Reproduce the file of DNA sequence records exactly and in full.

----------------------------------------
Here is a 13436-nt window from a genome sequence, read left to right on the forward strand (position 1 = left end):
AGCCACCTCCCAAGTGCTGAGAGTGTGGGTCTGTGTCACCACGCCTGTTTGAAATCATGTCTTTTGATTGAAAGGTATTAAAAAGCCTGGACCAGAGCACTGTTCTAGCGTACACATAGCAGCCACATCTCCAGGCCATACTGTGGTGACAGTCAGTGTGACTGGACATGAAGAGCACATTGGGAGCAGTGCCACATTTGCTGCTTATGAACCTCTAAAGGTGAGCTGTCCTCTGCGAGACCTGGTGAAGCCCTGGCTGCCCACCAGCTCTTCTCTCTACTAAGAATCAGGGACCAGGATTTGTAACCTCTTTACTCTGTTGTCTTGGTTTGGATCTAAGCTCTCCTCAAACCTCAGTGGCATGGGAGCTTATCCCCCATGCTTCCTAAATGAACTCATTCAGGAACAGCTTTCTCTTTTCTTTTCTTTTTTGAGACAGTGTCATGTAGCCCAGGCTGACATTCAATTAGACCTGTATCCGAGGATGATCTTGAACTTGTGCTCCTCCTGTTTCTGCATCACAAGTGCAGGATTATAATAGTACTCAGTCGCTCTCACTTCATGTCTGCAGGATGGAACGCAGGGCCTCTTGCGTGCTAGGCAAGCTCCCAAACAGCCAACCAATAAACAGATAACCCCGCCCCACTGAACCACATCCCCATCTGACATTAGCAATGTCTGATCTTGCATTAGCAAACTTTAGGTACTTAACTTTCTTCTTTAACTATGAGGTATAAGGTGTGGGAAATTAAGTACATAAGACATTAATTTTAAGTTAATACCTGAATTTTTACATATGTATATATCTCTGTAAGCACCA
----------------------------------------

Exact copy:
Here is a 13436-nt window from a genome sequence, read left to right on the forward strand (position 1 = left end):
AGCCACCTCCCAAGTGCTGAGAGTGTGGGTCTGTGTCACCACGCCTGTTTGAAATCATGTCTTTTGATTGAAAGGTATTAAAAAGCCTGGACCAGAGCACTGTTCTAGCGTACACATAGCAGCCACATCTCCAGGCCATACTGTGGTGACAGTCAGTGTGACTGGACATGAAGAGCACATTGGGAGCAGTGCCACATTTGCTGCTTATGAACCTCTAAAGGTGAGCTGTCCTCTGCGAGACCTGGTGAAGCCCTGGCTGCCCACCAGCTCTTCTCTCTACTAAGAATCAGGGACCAGGATTTGTAACCTCTTTACTCTGTTGTCTTGGTTTGGATCTAAGCTCTCCTCAAACCTCAGTGGCATGGGAGCTTATCCCCCATGCTTCCTAAATGAACTCATTCAGGAACAGCTTTCTCTTTTCTTTTCTTTTTTGAGACAGTGTCATGTAGCCCAGGCTGACATTCAATTAGACCTGTATCCGAGGATGATCTTGAACTTGTGCTCCTCCTGTTTCTGCATCACAAGTGCAGGATTATAATAGTACTCAGTCGCTCTCACTTCATGTCTGCAGGATGGAACGCAGGGCCTCTTGCGTGCTAGGCAAGCTCCCAAACAGCCAACCAATAAACAGATAACCCCGCCCCACTGAACCACATCCCCATCTGACATTAGCAATGTCTGATCTTGCATTAGCAAACTTTAGGTACTTAACTTTCTTCTTTAACTATGAGGTATAAGGTGTGGGAAATTAAGTACATAAGACATTAATTTTAAGTTAATACCTGAATTTTTACATATGTATATATCTCTGTAAGCACCA